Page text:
Largest rice genetics study finds vast differences in rice
The largest publicly available genomewide association mapping study in rice to date has found that although the five subpopulations of Asian rice -- indica, aus, temperate japonica, aromatic and tropical japonica -- all belong to one species (Oryza sativa), their genetic structures are so different that, genetically speaking, they are almost like different species.
An international team led by Cornell researchers and published Sept. 13 in Nature Communications conducted the study based on genotyping (identifying genetic differences) more than 44,000 single nucleotide polymorphisms (SNPs) across 413 diverse O. sativa varieties from 82 countries. SNPs refer to genetic variation on the DNA level -- points in the genome where a base pair change makes one individual within a species different from another.
The researchers also phenotyped (measured the observable characteristics) for 34 traits related to size, shape, plant development and agronomic performance. Finally, the researchers analyzed the data to determine which particular traits are associated with which SNPs.
"Unlike maize, tomato and many other crops, Asian rice is highly differentiated into five distinct subpopulations or ecotypes," said Susan McCouch, professor of plant breeding and the paper's senior author. The genetic differences among these five rice subpopulations are greater than the differences between many cultivated crops and their wild ancestors, she added.
That's because ancient rice subpopulations have evolved separately for thousands of years as farmers migrated and selectively bred them in a wide range of different ecological and climatic conditions that collectively altered their genetic makeups, McCouch said.
Also, rice mostly self-pollinates or inbreeds, with plants recycling their own genes, while such crops as maize and potato freely cross-pollinate, so they continuously exchange genes within their species and with their wild ancestors. And other inbreeding crops such as tomatoes, for example, were domesticated only once, narrowing the gene pool, while rice was domesticated multiple times in different places.
"You have to take all this into account when you evaluate the genetics of rice," McCouch said.
For example, when the researchers analyzed a trait such as the size of rice panicles (the branched structure holding clusters of flowers or grains), they found variation is highly partitioned by subpopulation, such that the genes that determine panicle length in each subpopulation are entirely different, providing an example of convergent evolution, where very different genetic architecture underlies the same phenotype.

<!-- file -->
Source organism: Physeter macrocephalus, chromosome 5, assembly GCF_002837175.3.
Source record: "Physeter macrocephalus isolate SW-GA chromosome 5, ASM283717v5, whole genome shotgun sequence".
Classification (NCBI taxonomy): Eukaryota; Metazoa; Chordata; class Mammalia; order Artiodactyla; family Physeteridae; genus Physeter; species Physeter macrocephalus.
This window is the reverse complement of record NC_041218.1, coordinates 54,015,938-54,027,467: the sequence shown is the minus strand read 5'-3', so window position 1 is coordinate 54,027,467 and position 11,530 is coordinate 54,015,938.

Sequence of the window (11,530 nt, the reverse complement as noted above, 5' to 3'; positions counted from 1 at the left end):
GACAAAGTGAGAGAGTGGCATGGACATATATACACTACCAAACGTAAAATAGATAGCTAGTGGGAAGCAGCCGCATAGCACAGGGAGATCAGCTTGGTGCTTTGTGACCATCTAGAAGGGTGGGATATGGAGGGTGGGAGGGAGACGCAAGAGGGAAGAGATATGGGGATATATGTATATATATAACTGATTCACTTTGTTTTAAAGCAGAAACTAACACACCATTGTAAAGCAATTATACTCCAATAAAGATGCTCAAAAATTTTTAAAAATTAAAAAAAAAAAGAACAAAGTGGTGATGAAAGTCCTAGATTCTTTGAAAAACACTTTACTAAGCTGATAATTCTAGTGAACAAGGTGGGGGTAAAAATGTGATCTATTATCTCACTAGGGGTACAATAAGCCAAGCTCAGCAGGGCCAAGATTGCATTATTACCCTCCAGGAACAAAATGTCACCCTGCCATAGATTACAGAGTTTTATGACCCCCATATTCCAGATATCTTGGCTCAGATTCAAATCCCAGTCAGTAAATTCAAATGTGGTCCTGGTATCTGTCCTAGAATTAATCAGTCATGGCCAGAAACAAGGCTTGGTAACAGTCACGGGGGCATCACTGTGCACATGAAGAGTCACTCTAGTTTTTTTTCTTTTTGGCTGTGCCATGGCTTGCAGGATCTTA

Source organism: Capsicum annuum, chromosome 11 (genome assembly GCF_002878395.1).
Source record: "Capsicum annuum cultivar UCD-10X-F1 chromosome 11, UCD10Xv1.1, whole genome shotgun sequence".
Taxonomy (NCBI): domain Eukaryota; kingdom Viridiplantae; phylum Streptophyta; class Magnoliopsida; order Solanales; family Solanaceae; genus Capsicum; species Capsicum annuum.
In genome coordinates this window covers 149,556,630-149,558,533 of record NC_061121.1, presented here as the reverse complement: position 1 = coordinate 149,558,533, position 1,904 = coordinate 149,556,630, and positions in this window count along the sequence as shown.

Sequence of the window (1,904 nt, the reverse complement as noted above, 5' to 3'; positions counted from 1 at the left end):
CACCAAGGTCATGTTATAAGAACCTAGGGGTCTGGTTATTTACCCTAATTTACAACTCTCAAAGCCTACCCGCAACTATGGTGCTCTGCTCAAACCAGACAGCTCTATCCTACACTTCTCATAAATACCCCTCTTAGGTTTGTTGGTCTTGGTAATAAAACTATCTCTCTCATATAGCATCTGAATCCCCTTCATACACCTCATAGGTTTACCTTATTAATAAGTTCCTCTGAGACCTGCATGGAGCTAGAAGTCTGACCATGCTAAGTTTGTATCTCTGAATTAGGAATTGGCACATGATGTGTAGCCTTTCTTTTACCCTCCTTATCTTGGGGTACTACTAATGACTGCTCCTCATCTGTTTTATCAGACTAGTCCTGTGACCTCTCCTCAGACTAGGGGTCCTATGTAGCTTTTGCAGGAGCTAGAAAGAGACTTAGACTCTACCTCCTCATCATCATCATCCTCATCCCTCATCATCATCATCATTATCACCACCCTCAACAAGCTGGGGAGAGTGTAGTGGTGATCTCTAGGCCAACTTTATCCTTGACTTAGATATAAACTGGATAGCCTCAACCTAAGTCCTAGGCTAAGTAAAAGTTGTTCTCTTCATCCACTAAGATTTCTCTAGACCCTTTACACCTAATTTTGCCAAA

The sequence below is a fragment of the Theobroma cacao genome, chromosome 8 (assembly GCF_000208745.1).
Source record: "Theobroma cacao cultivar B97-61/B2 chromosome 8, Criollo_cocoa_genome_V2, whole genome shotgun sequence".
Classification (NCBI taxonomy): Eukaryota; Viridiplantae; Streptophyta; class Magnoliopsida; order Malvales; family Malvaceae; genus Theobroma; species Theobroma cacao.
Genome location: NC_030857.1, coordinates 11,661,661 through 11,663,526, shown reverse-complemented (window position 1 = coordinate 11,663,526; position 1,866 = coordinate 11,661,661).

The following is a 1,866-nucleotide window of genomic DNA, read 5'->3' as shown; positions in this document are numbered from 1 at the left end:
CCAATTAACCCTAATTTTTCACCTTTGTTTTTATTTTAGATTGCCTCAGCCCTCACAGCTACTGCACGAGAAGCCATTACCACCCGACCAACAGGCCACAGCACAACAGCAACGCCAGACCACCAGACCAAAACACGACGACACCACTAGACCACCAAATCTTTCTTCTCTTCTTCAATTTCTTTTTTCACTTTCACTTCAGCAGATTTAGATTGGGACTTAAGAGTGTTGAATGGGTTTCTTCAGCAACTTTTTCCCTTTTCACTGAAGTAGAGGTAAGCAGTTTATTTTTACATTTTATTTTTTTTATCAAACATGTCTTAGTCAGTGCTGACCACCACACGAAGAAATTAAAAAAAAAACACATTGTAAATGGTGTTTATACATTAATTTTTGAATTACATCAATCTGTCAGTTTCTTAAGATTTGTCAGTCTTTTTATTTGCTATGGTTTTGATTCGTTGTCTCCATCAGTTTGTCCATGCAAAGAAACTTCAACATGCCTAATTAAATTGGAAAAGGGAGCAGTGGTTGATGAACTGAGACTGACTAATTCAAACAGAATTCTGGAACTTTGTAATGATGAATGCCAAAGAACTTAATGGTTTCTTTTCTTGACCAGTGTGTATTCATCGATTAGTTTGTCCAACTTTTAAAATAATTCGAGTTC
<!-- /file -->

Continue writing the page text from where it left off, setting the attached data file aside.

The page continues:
Also, the group demonstrated that the same trait may be governed by different genes in different environments, as in the case of flowering time evaluated in Arkansas, Bangladesh and the United Kingdom.
By understanding which different SNPs confer specific traits, breeders can start to understand and predict how crossing between subpopulations can give rise to offspring that outperform their parents in such desired traits as yield, grain size or drought tolerance.
All the genotypic and phenotypic data and the seeds for the 413 lines of rice are publicly available, allowing geneticists and breeders to build on this work, selecting subsets of SNPs for use in local rice populations, using phenotypic data to identify lines with desired traits to cross with local varieties, and leveraging genotypic data to better understand the genetics of complex trait variation in natural populations of rice and other plant species.
"On the science side, we are taking complex traits and breaking them down into their genetic components," and then using SNP variation to begin to predict phenotypic variation, McCouch said.
Co-authors for the Nature Communications paper include researchers from Stanford University; the U.S. Department of Agriculture's Dale Bumpers National Rice Research Center in Stuttgart, Ark.; the University of Arkansas; the University of Aberdeen in the United Kingdom (UK); and the Bangladesh Agricultural University in Mymensingh, Bangladesh.
The Nature study was funded by the NSF Plant Genome Research Program, U.S. Department of Agriculture, National Institutes of Health and the UK's Biotechnology and Biological Sciences Research Council.